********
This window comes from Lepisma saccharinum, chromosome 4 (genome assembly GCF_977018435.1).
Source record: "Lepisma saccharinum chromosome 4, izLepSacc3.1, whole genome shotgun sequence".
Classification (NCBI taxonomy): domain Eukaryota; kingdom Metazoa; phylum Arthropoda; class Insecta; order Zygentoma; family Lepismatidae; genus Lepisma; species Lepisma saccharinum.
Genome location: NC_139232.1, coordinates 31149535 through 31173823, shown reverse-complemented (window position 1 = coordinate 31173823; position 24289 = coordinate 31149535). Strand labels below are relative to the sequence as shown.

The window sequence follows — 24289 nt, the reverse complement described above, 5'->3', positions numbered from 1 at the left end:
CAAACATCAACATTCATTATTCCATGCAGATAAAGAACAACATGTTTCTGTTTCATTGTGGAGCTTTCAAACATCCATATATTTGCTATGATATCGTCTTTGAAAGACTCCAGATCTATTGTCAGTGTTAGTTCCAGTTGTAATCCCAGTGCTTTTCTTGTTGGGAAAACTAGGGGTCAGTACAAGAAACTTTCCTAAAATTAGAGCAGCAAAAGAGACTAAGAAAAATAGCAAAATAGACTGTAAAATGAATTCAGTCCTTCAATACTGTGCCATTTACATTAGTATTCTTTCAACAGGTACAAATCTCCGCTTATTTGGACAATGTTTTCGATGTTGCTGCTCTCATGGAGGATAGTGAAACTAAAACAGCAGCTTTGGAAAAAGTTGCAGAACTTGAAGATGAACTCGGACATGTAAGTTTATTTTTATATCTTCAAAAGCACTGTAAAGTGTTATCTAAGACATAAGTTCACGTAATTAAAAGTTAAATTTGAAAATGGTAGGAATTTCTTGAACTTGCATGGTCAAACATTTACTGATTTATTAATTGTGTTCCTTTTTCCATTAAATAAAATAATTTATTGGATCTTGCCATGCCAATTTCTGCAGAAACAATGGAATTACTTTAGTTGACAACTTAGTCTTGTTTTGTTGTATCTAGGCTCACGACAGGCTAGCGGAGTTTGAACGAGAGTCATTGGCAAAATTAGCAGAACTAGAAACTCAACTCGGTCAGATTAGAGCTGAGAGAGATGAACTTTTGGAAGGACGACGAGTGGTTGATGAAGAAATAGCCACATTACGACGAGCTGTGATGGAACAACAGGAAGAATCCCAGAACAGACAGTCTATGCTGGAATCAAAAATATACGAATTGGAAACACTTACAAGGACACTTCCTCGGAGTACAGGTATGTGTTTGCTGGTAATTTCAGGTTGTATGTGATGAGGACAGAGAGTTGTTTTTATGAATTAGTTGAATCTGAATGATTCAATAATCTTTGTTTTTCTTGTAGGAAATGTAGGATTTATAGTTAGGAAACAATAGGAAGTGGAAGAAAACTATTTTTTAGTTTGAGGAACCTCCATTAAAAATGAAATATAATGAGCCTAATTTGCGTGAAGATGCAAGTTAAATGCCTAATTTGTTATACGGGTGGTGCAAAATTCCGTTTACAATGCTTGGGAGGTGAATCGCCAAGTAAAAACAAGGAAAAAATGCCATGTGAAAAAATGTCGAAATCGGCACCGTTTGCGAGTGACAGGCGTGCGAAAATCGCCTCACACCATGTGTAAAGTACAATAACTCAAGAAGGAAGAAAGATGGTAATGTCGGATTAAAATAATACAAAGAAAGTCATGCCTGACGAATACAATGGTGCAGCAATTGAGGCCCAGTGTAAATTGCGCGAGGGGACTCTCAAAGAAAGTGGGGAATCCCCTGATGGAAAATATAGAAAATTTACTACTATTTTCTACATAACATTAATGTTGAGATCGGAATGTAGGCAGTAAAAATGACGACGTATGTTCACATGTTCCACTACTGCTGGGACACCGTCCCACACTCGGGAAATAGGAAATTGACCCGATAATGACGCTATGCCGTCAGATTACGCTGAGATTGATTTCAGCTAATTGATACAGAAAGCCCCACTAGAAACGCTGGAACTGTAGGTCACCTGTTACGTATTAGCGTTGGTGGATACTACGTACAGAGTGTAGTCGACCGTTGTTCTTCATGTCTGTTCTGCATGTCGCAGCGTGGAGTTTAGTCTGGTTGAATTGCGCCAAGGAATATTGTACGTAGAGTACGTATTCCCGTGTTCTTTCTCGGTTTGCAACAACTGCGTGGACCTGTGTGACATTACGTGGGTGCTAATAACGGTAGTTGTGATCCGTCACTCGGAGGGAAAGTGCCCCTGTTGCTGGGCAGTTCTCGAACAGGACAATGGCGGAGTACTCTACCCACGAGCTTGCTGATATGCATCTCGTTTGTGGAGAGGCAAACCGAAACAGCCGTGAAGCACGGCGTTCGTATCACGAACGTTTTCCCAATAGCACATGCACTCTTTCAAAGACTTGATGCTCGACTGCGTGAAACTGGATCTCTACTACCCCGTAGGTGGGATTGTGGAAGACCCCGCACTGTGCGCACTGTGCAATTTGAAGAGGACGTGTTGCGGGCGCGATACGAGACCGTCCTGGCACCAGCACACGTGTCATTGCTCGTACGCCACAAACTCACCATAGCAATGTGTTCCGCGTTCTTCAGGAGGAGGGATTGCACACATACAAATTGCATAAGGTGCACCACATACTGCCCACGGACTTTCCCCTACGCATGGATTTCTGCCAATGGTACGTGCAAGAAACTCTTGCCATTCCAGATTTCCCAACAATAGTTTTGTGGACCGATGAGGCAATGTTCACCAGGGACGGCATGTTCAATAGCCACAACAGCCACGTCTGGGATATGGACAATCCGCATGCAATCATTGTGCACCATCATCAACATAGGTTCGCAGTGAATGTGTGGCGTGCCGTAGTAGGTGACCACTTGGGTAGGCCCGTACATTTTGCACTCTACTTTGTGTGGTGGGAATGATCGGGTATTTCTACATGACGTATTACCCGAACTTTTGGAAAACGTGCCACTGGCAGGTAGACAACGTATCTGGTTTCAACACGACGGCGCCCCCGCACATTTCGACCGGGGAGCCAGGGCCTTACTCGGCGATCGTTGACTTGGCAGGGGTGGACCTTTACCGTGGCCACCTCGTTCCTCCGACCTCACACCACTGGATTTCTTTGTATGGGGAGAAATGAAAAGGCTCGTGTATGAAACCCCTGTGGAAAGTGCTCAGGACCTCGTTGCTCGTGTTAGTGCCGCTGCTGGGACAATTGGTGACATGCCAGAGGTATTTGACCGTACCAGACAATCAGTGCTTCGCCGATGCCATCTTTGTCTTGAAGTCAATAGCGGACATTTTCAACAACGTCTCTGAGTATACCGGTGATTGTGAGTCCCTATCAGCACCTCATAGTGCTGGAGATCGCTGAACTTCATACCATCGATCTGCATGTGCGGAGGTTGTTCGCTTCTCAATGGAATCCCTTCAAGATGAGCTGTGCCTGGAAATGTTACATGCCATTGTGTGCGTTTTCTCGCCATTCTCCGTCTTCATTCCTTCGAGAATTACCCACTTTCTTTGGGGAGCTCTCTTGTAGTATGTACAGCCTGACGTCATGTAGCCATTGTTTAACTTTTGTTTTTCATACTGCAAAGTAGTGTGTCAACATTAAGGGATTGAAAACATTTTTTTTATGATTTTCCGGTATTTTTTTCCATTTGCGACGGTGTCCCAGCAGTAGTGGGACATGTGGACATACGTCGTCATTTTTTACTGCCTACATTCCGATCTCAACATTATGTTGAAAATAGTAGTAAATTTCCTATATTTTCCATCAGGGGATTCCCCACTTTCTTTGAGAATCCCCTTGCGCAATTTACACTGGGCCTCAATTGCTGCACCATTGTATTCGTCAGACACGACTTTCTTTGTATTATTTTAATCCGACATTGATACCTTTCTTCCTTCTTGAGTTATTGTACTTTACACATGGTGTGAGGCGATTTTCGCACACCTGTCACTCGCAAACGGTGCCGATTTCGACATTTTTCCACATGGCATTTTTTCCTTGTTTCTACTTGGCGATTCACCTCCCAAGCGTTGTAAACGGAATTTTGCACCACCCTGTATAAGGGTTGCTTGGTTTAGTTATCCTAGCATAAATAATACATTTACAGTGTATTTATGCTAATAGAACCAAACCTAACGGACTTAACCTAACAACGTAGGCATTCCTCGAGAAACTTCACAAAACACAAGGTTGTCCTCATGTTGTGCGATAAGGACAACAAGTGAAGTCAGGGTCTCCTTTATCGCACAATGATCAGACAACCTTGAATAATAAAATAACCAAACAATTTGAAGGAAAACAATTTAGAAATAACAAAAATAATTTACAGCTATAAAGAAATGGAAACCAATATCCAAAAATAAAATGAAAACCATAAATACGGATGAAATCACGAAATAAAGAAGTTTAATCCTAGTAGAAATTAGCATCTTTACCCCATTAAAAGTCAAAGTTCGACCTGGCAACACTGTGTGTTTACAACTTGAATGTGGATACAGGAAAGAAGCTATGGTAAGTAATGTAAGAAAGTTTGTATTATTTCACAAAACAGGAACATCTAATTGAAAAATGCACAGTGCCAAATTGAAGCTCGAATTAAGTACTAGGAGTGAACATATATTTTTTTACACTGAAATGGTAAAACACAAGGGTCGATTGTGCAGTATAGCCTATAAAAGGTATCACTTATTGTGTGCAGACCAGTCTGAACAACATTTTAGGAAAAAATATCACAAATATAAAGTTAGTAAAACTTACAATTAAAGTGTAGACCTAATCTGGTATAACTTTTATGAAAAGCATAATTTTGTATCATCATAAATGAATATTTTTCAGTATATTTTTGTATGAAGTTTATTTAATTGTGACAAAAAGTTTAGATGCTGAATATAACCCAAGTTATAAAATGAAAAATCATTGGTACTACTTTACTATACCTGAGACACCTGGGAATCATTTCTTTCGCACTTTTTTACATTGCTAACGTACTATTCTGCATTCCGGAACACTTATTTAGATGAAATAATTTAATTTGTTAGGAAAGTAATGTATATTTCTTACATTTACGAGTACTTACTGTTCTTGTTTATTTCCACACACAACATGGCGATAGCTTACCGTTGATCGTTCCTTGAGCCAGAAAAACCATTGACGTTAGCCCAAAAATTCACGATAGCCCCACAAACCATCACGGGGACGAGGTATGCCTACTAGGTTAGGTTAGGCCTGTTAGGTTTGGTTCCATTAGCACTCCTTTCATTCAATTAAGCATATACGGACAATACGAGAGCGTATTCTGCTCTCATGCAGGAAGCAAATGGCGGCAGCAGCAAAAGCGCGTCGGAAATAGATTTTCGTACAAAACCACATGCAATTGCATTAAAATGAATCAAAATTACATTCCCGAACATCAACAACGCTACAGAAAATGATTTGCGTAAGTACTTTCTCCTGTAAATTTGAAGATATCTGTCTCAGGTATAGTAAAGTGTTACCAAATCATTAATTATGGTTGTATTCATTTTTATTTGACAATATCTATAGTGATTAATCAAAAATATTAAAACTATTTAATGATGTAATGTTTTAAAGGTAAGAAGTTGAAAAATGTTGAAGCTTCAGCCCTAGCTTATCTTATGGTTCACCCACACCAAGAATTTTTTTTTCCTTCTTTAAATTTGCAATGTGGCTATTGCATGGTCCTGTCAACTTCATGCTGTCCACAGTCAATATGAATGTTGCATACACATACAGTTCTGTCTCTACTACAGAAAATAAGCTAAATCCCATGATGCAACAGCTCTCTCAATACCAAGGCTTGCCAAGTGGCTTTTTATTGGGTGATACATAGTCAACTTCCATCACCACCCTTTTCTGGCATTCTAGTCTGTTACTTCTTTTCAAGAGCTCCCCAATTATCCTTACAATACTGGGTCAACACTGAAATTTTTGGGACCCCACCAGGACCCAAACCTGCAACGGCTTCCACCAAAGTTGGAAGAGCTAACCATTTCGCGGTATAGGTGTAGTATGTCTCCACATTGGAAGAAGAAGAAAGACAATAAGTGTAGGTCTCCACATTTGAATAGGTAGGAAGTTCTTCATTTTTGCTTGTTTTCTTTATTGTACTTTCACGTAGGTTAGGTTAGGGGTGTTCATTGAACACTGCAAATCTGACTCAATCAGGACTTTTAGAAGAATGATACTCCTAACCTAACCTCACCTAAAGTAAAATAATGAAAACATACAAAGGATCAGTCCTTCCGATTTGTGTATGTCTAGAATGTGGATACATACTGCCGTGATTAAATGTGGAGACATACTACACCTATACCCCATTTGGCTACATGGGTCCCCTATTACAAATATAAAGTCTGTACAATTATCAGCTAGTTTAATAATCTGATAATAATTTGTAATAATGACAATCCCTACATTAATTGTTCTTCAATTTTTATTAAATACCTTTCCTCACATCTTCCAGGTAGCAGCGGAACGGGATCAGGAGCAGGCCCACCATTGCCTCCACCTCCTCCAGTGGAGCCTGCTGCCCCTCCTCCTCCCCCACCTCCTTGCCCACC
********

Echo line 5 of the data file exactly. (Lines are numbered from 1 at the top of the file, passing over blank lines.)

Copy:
The window sequence follows — 24289 nt, the reverse complement described above, 5'->3', positions numbered from 1 at the left end: